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Na Li wins prestigious NSF Career Award
Na Li, assistant professor of electrical engineering and applied mathematics, at the Harvard John A. Paulson School of Engineering and Applied Sciences (SEAS) has been selected to receive at Faculty Early Career Development (CAREER) Award from the National Science Foundation. The award is one of the most prestigious for up-and-coming researchers in science and engineering.
The $500,000 CAREER Award will support Li’s research into one of the most formidable technological challenges today: How to design smarter, autonomous power grids.
Twentieth century power grids are struggling to keep up in a 21st century world. Population growth and the proliferation of electronic devices are pushing demand for electricity past the grid’s capability. Smart, energy-efficient homes and appliances struggle to connect with a grid not designed for two-way communication and intermittent renewable energy sources such wind and solar, which can vary in production minute by minute, are upsetting the grid’s delicate demand-supply balance.
“There needs to be a transformative new approach to power grids that can coordinate the large number of distributed energy sources, handle the high uncertainty involved in the renewable generation and call upon customers to actively participate,” said Li. “This requires improving the sensing, communication, and computational resources of the grid.”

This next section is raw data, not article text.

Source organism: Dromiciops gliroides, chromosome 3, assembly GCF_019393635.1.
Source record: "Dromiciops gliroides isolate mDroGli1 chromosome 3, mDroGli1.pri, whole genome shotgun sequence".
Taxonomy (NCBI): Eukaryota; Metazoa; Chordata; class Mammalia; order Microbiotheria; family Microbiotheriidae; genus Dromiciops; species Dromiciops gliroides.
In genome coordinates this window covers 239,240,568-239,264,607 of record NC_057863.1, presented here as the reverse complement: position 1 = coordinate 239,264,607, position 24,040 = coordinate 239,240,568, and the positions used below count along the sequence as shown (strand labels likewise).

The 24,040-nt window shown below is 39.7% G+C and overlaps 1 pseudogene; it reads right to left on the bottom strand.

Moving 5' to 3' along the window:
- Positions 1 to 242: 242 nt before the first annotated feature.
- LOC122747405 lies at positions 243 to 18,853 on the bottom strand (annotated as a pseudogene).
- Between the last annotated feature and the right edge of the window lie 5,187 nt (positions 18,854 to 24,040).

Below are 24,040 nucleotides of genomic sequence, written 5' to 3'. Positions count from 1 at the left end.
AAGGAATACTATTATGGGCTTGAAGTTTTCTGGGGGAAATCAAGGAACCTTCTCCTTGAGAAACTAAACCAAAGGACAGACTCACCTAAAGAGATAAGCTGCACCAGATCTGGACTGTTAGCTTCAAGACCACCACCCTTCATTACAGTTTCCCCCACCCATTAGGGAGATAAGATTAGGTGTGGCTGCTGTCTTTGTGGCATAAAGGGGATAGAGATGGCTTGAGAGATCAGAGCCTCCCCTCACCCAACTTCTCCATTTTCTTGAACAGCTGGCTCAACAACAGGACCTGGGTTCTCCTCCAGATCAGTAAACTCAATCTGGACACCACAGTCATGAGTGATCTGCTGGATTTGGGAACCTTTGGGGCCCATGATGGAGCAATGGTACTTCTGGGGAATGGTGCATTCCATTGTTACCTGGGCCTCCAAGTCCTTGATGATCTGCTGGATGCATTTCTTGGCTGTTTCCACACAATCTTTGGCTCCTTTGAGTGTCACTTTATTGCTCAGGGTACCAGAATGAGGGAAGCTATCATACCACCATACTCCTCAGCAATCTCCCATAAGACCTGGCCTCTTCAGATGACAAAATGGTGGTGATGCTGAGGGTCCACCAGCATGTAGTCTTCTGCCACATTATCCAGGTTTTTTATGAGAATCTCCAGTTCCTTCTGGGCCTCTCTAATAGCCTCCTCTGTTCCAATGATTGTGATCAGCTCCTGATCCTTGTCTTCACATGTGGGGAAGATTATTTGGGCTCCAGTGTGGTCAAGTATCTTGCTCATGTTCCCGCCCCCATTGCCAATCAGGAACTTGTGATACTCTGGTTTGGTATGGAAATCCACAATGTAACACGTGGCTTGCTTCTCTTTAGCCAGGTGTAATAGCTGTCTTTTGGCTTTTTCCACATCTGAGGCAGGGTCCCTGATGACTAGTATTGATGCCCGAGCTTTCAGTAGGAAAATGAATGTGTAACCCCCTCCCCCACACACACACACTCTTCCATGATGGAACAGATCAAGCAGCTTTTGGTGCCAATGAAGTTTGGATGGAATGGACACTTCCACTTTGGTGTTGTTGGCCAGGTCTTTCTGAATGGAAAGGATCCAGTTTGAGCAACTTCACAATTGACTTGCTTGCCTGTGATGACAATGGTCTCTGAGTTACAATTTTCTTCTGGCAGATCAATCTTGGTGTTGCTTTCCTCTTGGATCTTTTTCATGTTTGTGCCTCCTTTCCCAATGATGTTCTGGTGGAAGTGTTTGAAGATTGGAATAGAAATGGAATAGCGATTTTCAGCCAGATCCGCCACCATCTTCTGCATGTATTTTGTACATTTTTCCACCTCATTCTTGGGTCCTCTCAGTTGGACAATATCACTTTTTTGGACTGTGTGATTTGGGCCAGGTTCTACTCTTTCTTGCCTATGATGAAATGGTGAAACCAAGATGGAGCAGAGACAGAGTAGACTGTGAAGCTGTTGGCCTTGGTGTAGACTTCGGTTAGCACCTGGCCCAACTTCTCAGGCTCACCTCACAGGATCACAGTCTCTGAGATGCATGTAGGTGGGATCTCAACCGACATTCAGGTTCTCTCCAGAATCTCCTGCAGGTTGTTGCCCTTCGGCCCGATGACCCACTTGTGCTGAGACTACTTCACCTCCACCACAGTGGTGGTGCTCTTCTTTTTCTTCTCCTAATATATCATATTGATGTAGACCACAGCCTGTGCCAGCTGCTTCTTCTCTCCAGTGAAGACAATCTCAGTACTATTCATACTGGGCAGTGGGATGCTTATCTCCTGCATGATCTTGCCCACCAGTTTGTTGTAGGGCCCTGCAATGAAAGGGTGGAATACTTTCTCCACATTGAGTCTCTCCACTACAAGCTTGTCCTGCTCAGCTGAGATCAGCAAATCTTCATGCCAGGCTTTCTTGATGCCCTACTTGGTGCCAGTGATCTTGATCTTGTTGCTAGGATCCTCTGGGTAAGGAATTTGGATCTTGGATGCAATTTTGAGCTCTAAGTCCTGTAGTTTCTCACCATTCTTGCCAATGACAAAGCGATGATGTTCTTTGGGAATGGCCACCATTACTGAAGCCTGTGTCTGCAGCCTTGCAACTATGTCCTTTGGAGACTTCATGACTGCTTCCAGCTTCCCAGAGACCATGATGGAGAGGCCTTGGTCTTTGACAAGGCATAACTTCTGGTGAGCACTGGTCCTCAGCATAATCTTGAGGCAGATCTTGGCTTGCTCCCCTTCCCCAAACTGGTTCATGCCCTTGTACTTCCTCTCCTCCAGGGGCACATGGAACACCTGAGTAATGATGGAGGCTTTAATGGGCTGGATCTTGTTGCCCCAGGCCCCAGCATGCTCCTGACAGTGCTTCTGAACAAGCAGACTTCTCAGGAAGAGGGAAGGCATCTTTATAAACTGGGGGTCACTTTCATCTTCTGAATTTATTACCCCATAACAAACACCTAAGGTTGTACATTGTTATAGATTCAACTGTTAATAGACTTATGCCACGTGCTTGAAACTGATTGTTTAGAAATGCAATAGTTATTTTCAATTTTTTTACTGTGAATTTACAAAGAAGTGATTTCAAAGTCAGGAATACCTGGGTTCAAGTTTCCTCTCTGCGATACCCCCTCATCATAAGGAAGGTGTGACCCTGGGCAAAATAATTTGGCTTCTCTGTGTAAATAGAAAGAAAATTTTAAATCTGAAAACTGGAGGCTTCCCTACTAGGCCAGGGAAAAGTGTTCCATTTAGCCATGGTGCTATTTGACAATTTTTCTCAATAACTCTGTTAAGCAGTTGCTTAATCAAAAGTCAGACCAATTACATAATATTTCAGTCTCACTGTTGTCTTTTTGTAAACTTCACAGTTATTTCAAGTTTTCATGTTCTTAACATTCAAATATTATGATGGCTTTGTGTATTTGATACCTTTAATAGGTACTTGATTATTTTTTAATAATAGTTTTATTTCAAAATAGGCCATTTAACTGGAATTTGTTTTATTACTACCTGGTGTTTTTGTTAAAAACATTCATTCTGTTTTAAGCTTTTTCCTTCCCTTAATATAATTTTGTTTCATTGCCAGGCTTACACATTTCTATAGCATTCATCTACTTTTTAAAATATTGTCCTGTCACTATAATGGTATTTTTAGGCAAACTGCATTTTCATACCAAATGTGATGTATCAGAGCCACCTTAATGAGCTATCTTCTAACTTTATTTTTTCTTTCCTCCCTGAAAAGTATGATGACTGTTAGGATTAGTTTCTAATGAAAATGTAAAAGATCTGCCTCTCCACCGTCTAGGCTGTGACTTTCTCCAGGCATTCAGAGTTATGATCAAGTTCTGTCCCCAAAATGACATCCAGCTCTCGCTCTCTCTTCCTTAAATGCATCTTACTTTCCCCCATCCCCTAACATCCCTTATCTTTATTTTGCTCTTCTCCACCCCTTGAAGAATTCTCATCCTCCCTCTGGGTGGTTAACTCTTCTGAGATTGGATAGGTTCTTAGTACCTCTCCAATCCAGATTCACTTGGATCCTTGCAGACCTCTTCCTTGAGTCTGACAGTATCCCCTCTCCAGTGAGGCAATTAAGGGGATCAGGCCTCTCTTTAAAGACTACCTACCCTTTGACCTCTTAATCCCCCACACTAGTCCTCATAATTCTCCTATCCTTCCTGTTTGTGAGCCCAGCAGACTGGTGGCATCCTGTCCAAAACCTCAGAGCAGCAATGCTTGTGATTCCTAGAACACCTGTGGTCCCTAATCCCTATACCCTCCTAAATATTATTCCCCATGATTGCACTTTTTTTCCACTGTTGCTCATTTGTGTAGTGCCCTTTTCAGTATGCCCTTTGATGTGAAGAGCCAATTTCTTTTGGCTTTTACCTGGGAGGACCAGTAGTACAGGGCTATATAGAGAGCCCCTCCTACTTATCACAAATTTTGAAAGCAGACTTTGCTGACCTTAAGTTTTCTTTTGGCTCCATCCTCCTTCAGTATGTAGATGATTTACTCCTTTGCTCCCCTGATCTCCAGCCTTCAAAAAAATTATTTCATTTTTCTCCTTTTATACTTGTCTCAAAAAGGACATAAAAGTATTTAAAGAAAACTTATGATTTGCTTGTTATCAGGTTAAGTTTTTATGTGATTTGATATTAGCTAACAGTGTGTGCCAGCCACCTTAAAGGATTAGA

With support from the CAREER award, Li will develop distributed coordination algorithms to optimize the distribution of energy resources and design incentive schemes such as pricing, rewards and payoffs to promote customer participation.
“This is a really big challenge to tackle but we are working with other researchers, National Labs and industry partners, including utility companies and interdependent system operators (ISO) to develop the right models and methodologies and test them on real systems,” Li said.
Li received the B.S. degree in mathematics in 2007 from Zhejiang University in China and a Ph.D. in control and dynamical systems in 2013 from California Institute of Technology. She completed a one-year postdoctoral fellowship at Massachusetts Institute of Technology before joining SEAS.
The CAREER program encourages the integration of research and education goals in pursuit of a "discovery process in which the excitement of research is enhanced by inspired teaching and enthusiastic learning." Li is currently teaching ES 158: Feedback Systems: Analysis and Design and ES 202: Estimation and Control of Dynamical System.